The White House now feels enormous political pressure—both at home and abroad—to maintain the precedent that the administration established last April. That means that the next round of punitive strikes will have to be more expansive to be effective, or there will be more chemical attacks and not just in Syria. That would be a disaster. American soldiers are deployed all over the world, often in nations with weak governments engaged in civil hostilities. Any number of illegitimate regimes would like to deploy with plausible deniability these cheap and relatively ubiquitous weapons of mass destruction. The erosion of the prohibitions around chemical warfare will mean that more Americans are exposed to these agents, and even casual contact can be hazardous (as U.S. soldiers who were exposed to chemical weapons in Iraq can attest).
In the last 13 months alone, two state-sponsored chemical attacks (attributable to Russia and North Korea, respectively) using nerve agents were executed on foreign soil, poisoning many civilians in the process. This is reckless, and it can lead to a spiraling crisis. Reestablishing deterrence is in America’s vital national interest. At the moment, that would likely mean disabling anything in the Assad regime’s possession that can fly, as well as targeting chemical production and storage facilities. This mission must be broad in scope if America’s strategic objective is to be achieved.
As for those who fret that America is preparing to enter into a disastrous new war in the Middle East in pursuit of the ill-fated neoconservative preoccupation with “regime change,” fret not. We have been at war in and over Syria for the last three and a half years. Both Barack Obama and Donald Trump have been drawn deeper into that conflict despite their ideological aversion to it. That should tell you something; certain unavoidable hard-power realities compel the U.S. to engage in the containment of this terrible conflict in a strategically critical part of the world.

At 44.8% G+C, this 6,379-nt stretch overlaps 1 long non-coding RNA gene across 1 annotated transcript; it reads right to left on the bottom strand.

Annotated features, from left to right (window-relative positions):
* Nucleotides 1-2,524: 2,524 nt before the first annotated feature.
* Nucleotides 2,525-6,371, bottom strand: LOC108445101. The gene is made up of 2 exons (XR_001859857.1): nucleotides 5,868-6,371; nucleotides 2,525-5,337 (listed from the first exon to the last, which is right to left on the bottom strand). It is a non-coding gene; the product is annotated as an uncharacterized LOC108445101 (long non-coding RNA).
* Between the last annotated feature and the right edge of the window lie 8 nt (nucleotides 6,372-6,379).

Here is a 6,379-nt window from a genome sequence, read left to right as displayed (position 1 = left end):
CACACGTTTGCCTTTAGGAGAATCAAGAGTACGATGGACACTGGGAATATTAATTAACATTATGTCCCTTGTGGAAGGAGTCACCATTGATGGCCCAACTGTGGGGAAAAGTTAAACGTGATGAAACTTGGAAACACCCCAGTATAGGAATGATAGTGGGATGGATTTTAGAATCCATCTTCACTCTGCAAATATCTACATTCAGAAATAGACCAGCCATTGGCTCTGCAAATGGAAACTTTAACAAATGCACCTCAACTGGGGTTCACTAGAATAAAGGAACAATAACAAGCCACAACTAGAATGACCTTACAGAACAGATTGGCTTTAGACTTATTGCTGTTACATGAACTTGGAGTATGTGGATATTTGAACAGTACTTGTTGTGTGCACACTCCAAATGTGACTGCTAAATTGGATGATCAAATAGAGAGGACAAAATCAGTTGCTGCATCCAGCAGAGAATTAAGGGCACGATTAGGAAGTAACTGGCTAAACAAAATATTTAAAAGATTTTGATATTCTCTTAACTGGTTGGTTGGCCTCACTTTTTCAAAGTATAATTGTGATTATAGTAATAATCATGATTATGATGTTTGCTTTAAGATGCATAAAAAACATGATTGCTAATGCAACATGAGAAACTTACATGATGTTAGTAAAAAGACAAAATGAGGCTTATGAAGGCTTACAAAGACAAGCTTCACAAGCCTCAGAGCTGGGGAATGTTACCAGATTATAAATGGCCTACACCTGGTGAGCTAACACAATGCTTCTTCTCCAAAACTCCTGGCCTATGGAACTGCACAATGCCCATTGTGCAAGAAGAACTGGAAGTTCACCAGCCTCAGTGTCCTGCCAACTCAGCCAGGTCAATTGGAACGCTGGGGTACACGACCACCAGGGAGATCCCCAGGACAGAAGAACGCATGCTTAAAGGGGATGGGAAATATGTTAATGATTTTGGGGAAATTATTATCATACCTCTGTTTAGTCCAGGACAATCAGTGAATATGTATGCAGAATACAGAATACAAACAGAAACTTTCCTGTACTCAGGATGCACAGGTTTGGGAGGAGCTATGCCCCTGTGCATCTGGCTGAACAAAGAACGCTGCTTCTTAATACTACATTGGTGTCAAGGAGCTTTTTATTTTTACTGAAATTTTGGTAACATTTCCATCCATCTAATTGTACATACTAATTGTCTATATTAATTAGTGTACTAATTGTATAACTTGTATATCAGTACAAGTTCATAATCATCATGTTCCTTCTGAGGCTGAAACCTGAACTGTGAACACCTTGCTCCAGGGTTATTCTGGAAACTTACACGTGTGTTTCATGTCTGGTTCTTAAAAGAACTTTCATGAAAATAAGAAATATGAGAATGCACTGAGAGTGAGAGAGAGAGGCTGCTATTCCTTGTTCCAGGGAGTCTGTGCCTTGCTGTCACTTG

As for regime change, that is likely a moot point. The Assad regime functionally does not exist in many parts of the country, including where most American troops are stationed: east of the Euphrates River. In fact, the conflict in Syria long ago shifted from a counterterrorism mission to an effort to stabilize a failed state. But that mission is shared by a number of competing powers, some of which have limited mechanisms established to facilitate communication in the event of a crisis.
Imagine a post-World War II Germany but without a Potsdam Conference that established firmly delineated zones of control. Instead, those zones are vague and fluid, and each power is testing the other to see where its freedom of action ends and another’s begins. This is an unthinkably dangerous condition; the risk of an accident or miscalculation triggering a broader great power conflict is extraordinarily high. Establishing a semi-formal occupation regime is in the interest of world peace. Pretending we can avoid engagement in that project is a dangerous exercise in self-delusion.
The United States is obliged to act. Russia is probably obliged to respond. This could be the crisis from which neither power can back down without sacrificing an unacceptable level of prestige and strategic initiative. But that was the course on which the country was set following five misguided years dedicated to avoiding involvement in the Syrian conflict. The bill for all those years of non-interventionism is coming due.